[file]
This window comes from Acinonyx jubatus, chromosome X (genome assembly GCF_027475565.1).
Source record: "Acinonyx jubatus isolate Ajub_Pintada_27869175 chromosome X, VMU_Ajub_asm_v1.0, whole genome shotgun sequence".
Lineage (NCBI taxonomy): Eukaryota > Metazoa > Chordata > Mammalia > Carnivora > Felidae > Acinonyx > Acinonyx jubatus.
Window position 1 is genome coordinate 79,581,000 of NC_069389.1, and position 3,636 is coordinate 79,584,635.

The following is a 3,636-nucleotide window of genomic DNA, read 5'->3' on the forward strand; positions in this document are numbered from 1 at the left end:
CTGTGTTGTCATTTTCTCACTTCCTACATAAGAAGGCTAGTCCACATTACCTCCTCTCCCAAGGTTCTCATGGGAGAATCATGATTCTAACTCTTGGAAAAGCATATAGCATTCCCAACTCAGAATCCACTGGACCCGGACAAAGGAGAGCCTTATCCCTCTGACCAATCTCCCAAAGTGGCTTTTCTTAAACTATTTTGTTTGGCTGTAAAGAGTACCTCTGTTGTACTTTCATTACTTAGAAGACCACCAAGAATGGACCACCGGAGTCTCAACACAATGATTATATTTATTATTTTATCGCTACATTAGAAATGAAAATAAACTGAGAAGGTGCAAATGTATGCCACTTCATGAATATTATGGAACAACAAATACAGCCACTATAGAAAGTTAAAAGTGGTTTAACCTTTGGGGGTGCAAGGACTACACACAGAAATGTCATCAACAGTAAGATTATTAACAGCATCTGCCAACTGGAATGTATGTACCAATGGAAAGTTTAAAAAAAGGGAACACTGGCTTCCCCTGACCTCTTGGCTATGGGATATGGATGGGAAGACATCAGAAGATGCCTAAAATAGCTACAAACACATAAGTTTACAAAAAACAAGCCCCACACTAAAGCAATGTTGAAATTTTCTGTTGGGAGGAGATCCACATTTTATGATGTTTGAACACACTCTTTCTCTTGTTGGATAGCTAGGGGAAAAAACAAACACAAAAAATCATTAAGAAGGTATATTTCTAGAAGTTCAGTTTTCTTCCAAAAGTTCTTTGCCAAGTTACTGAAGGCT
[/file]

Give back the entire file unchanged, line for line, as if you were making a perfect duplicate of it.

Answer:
This window comes from Acinonyx jubatus, chromosome X (genome assembly GCF_027475565.1).
Source record: "Acinonyx jubatus isolate Ajub_Pintada_27869175 chromosome X, VMU_Ajub_asm_v1.0, whole genome shotgun sequence".
Lineage (NCBI taxonomy): Eukaryota > Metazoa > Chordata > Mammalia > Carnivora > Felidae > Acinonyx > Acinonyx jubatus.
Window position 1 is genome coordinate 79,581,000 of NC_069389.1, and position 3,636 is coordinate 79,584,635.

The following is a 3,636-nucleotide window of genomic DNA, read 5'->3' on the forward strand; positions in this document are numbered from 1 at the left end:
CTGTGTTGTCATTTTCTCACTTCCTACATAAGAAGGCTAGTCCACATTACCTCCTCTCCCAAGGTTCTCATGGGAGAATCATGATTCTAACTCTTGGAAAAGCATATAGCATTCCCAACTCAGAATCCACTGGACCCGGACAAAGGAGAGCCTTATCCCTCTGACCAATCTCCCAAAGTGGCTTTTCTTAAACTATTTTGTTTGGCTGTAAAGAGTACCTCTGTTGTACTTTCATTACTTAGAAGACCACCAAGAATGGACCACCGGAGTCTCAACACAATGATTATATTTATTATTTTATCGCTACATTAGAAATGAAAATAAACTGAGAAGGTGCAAATGTATGCCACTTCATGAATATTATGGAACAACAAATACAGCCACTATAGAAAGTTAAAAGTGGTTTAACCTTTGGGGGTGCAAGGACTACACACAGAAATGTCATCAACAGTAAGATTATTAACAGCATCTGCCAACTGGAATGTATGTACCAATGGAAAGTTTAAAAAAAGGGAACACTGGCTTCCCCTGACCTCTTGGCTATGGGATATGGATGGGAAGACATCAGAAGATGCCTAAAATAGCTACAAACACATAAGTTTACAAAAAACAAGCCCCACACTAAAGCAATGTTGAAATTTTCTGTTGGGAGGAGATCCACATTTTATGATGTTTGAACACACTCTTTCTCTTGTTGGATAGCTAGGGGAAAAAACAAACACAAAAAATCATTAAGAAGGTATATTTCTAGAAGTTCAGTTTTCTTCCAAAAGTTCTTTGCCAAGTTACTGAAGGCT